Finally, we need a new embrace of our chant heritage as it applies to the ordinary form, to the point that people feel comfort with Latin and the truly normative music of the ritual (which is Gregorian chant), a crucial step that re-integrates the new with the old and ends this “hermeneutic of rupture” that is so widely perceived to exist.

That is a gigantic mission and its success depends on many factors. We need to re-train existing musicians and raise up a new generation that has the desire to sing music that is intrinsic to the rite and also the competence to do so. The people need to feel that their role is important and that they aren’t just being brow beat to sing pop songs suitable for selling cosmetics or mollifying teen angst. Providing music for the Mass is a serious job and it requires seriousness of mind and heart.

Whether this process of change lasts a long time or takes place immediately depends on circumstances of time and place. What matters most is that we get the process going. It must begin. And the Missal chants are a great beginning. The change in the Missal provides the opportunity to insist on the change.

If I could add just one piece of practical advice for pastors: insist that your musicians sing the chants without accompaniment. No negotiations on this point: unaccompanied only. This will make a dramatic difference in the liturgy. It will also help to end what is usually the biggest problem in parish music, the persistence of some overbearing piants, organist, or guitar player who has convinced everyone that the human voice that God gave each of us is nothing without some external contraption. It’s nonsense: the human voice is the primary liturgical instrument. Unless we get that point right, there is little hope for progress.

There are many things pastors can do to make parish music better. But insisting on these two points (sing the Missal chants and sing them without accompaniment) will go a long way in most parishes toward breaking the cycle of mediocrity. The issuance of the Third Edition of the Roman Missal is a once in a lifetime opportunity. Now is the time to act, for the sake of the future of the faith.

Saturday, March 19, 2011

Their Heads Must Have Been Spinning

Russel Roan asks refreshing questions about the modal structure, and more interestingly, about the grammatical structure of this Sunday's Communio:

Now on paper, it would seem this should be the easiest of the three we do (Introit, Offertory, Communion). There are no melismas, and the melody is almost syllabic. It is tightly bound, dipping only once at the very end below the tonic RE (to DO at the very end of the piece) and climbs only a fifth above the tonic to LA. My mathematical analysis (I'm an engineer, not a musician!) would suggest to me that perhaps this is mode II not mode I as marked, given the tightness of the range of the piece, and the seeming cluster of the melody around FA (the dominant of mode II) as opposed to LA (mode I dominant), which we only reach four times and as I said is the highest we climb in the melody.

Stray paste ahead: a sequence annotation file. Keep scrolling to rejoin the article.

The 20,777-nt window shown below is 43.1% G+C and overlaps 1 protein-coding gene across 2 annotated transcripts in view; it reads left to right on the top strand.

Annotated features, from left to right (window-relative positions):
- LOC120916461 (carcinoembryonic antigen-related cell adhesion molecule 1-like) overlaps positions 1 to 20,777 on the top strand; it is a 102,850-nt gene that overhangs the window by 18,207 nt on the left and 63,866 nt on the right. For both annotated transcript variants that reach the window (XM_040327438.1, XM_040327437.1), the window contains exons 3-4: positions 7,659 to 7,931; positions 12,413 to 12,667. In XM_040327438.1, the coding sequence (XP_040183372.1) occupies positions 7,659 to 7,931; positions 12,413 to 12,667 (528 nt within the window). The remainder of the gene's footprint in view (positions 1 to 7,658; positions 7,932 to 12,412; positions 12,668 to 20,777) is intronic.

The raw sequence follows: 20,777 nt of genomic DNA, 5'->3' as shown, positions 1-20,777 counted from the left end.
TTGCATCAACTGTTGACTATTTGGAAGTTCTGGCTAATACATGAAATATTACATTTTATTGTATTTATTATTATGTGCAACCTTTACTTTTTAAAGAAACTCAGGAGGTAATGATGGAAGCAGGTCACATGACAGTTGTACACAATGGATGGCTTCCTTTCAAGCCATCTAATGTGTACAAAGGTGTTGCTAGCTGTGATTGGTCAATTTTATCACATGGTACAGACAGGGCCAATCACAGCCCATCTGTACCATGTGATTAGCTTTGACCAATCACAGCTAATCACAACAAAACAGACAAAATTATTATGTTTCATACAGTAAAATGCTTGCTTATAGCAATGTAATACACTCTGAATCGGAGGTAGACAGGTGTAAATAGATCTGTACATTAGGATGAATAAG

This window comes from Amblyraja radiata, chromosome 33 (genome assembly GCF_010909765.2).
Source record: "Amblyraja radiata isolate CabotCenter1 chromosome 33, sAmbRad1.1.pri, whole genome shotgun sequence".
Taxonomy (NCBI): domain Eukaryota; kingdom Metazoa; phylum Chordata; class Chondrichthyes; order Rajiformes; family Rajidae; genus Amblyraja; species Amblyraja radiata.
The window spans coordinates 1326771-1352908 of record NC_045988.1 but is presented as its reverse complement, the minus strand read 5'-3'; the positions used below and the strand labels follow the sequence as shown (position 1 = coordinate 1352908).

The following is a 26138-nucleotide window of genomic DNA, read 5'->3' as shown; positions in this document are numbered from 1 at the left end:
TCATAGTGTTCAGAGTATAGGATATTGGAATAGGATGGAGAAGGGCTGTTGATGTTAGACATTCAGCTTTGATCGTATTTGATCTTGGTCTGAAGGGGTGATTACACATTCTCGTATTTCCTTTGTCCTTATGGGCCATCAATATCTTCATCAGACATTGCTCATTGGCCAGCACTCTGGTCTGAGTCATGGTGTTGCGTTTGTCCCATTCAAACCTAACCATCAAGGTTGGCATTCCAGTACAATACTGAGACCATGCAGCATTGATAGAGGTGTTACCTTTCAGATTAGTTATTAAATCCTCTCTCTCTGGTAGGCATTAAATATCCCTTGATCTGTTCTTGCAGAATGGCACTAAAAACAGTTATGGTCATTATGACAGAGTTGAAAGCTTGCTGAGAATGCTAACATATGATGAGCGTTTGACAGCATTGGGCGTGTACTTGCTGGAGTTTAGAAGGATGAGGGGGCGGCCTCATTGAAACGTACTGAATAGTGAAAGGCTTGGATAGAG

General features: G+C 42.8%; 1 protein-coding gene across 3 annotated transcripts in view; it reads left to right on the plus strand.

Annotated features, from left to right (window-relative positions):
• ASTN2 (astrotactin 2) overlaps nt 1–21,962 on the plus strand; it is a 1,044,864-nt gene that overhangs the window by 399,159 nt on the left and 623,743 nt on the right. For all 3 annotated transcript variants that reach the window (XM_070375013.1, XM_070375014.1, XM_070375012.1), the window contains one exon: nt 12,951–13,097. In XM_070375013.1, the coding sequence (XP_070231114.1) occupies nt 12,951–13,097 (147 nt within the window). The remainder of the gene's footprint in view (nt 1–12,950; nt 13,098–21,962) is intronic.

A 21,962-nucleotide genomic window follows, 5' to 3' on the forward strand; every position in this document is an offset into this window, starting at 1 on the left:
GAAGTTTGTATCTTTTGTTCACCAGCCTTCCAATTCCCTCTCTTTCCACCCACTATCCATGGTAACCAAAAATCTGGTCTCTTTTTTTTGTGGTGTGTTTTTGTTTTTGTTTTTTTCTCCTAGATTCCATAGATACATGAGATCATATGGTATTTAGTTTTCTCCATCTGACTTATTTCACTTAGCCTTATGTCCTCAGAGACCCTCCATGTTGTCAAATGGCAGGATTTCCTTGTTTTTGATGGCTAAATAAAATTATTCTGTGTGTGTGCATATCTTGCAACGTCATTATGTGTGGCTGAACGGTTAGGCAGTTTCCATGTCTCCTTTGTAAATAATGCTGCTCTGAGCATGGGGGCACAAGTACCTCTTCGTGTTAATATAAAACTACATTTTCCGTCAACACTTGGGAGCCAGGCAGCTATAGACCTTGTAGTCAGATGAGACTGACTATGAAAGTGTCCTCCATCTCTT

I'd love to claim that this cognitive dissonance was why I had difficulty with this piece - but I think more fundamental reasons are at play here (like hitting intervals properly! :-))

The text of the piece comes from Jesus' admonition after the Transfiguration, which is the gospel reading for this mass. After witnessing this, Jesus instructs Peter, James, and John:

Visionem quam vidistis, nemini dixeritis, donec a mortuis resurgat Filius hominis.

(The vision you have seen, tell no man, until the Son of Man be risen from the dead.)

This is yet another example of how using the propers amplifies and/or complements the other readings for the day in building a carefully constructed service, vs. going for the non-sequitur of singing some irrelevant hymn at this point in mass.

I have to confess that part of my tardiness in this write-up was due to having to dig deeper (read: look ahead in my textbook!) to get a clearer understanding of the construction.

The difficulty for me, and probably any native English speaker, is the role of the subjunctive mood. The subjunctive is used hardly at all in English, and its limited usage is slowly being washed away. Why? Well perhaps we as a people aren't able to grasp subtlety as we once were able. A dangerous development, as Orwell pointed out that eliminating shades of meaning in language is an effective way of controlling thought (newspeak anyone?) but that's a discussion for another forum.

In general usage, the subjunctive mood suggests possibility or uncertainty, or the as-yet undetermined future. The best English example I can think of is usage of "were", such as, "He was carrying on as if he were an expert in the field." Hmm maybe that example hits too close to home here. :-)

We first see the subjunctive mood with nemini dixeritis. Now, Jesus could have issued a direct order (alicui non dicite!) which our English would translate approximately the same (don't tell anyone!) . But He is not so harsh; the literal form of the subjunctive exhortation would be something like "Let you have told no man" - see how English struggles to express subjunctive concepts? This seems to me a little more polite, a little more understanding of human nature and the near impossibility of keeping such an experience to themselves "until the son of Man be risen from the dead" - what the heck could that have meant anyway to the three disciples? Who's the Son of Man!? How is he going to rise from the dead!? Certainly their heads must have been spinning.

The last clause - donec a mortuis resurgat Filius hominis - again sees usage of the subjunctive - hence the odd-sounding translation for us "be risen". Again, literally, it would be something like "may rise again" - not convincing English!